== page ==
– Akina
    Commented Mar 5, 2020 at 12:41

2 Answers 2


I would add an array to monitor_node, containing the most recent 100 response times. When adding recent response times, drop those exceeding 100. No need for extra data when a new average has to be calculated.

As an image may say more than a thousand words, I've updated the DB Fiddle. A trigger does the job, but that logic could be incorporated in the job doing the inserts.

create trigger monitor_checks_air
  after insert on monitor_checks for each row
  update monitor_node mn
    set mn.rec_resp_times =
             '$[0 to 99]'),
        mn.average_response_time = (
            select sum(jt.rt)
              from json_table(mn.rec_resp_times,
                             '$[*]' columns( rt double path '$[0]')) as jt
          / json_length(mn.rec_resp_times) 
    where mn.monitor_id = new.monitor_id
      and mn.node_id    = new.node_id;

The fastest query is the one you don't execute.

  • What's difference - to build such array and store, or to calculate average over this array and store?
    – Akina
    Commented Mar 5, 2020 at 11:52
  • You would have to build the array only once, and from then on, just update it when you register new checks. Commented Mar 5, 2020 at 11:54
  • But the averages are STORED into the table monitor_node after calculation - they're calculated only once. Then they are taken from the table until the next bunch of data inserted.
    – Akina
    Commented Mar 5, 2020 at 11:56
  • I understand, but my proposition is to add the data used to calculate it. That way, no need to look it up. Commented Mar 5, 2020 at 11:58
  • But after calculate and store we do not need both look up and calculate...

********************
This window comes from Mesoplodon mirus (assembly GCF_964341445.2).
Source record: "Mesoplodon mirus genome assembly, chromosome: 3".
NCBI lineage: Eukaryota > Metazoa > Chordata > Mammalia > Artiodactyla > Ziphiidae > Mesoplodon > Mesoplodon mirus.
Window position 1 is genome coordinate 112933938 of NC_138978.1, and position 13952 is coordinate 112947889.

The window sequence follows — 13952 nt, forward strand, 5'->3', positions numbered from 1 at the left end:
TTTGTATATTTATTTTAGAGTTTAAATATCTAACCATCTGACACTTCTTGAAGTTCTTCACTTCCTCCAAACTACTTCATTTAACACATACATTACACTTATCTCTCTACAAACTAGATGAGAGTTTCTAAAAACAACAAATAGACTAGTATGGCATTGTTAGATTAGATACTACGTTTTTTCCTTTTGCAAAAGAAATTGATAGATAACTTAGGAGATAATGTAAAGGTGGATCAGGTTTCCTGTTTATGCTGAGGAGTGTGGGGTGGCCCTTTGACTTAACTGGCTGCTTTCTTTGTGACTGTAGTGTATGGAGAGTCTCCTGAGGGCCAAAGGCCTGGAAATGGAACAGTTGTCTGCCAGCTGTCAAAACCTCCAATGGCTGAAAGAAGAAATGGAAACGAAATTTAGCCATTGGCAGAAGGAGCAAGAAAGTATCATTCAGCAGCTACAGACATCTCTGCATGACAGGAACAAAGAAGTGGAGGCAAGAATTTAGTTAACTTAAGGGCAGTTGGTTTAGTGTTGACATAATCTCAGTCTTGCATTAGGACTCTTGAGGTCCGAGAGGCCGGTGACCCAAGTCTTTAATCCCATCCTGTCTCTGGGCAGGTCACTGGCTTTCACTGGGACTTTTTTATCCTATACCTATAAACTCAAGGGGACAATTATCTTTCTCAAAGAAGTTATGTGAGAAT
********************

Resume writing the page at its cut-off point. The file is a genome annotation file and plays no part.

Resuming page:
– Akina
    Commented Mar 5, 2020 at 12:01

Build and maintain a summary table. It would probably be something like the following. I am assuming you care about the average response for each hour between each monitor-node pair?

CREATE TABLE response_summary (
    hr DATETIME NOT NULL,  -- a number representing an hourly bucket
    monitor_id ...,
    node_id ...,
    sum_resp FLOAT NOT NULL,
    PRIMARY KEY(node_id, monitor_id, hr)

When you have a batch of 1K readings, there are multiple ways you can pour it into that table. I'll code it assuming you do most of the work in MySQL. (Some of this could be done in the client instead.)

CREATE TEMPORARY TABLE batch (hr, monitor_id, node_id, response);
INSERT INTO batch VALUES (,,,), (,,,), (,,,), ..., (,,,);  -- the 1K readings
INSERT INTO response_summary
        (hr, monitor_id, node_id,
         ct, sum_resp)
        ct = ct + VALUES(ct)
        sum_resp = sum_resp + VALUES(sum_resp)
    SELECT CONCAT(LEFT(dt, 13), ':00:00') AS hr,
           monitor_id, node_id,
           COUNT(*), SUM(response)
        FROM batch
        GROUP BY node_id, monitor_id, hr;

For more discussion:

The order of the columns in the suggested PK is optimal for your where node_id = 2 group by monitor_id.

To get the average for a day:

    SUM(sum_resp) / SUM(ct)

This works to find the average over however many samples you have. If you need, for example, the day's average to be the average of 24 averages, then something else should be done.